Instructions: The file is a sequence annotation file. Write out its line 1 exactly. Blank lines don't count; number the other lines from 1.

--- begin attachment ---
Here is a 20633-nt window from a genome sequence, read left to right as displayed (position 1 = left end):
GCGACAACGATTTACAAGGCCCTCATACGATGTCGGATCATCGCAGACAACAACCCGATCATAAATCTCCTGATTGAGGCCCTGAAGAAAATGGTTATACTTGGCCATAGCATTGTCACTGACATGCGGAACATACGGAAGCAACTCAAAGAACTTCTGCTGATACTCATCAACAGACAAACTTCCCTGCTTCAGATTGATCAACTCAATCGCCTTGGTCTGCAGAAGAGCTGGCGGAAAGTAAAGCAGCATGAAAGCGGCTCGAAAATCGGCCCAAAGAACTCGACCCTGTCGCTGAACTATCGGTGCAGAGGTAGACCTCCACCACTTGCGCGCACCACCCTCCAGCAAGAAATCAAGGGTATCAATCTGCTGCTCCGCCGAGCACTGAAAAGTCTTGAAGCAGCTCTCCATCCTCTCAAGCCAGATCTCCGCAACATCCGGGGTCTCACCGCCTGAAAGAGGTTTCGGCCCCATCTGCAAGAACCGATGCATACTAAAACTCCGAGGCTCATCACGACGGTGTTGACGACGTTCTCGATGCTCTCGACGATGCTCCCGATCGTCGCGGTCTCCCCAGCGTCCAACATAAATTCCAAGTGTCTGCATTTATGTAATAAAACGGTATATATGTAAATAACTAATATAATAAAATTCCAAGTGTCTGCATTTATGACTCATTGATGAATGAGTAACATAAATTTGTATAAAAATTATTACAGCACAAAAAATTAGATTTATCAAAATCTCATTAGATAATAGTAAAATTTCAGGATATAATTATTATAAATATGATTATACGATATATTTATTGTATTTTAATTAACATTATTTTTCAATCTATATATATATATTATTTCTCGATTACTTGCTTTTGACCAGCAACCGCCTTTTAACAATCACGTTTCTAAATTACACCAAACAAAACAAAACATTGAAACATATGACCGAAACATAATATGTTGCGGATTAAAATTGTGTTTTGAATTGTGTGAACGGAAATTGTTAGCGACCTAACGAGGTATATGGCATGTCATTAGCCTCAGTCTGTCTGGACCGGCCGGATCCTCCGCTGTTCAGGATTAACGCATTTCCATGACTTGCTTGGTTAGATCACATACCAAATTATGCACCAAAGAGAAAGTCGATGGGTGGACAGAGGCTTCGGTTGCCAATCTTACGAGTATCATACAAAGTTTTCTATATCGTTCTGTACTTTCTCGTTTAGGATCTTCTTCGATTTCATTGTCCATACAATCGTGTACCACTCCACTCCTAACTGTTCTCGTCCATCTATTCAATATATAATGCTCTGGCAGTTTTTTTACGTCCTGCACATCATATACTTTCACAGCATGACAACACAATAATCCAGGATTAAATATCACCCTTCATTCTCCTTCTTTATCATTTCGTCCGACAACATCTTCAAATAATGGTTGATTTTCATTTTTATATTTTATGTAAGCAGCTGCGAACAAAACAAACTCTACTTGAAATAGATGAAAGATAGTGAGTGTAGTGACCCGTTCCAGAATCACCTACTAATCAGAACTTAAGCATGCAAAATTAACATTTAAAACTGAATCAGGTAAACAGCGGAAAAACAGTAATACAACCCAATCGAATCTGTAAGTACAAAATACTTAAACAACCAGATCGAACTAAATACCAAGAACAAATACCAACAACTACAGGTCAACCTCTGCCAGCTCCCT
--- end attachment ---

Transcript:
Here is a 20633-nt window from a genome sequence, read left to right as displayed (position 1 = left end):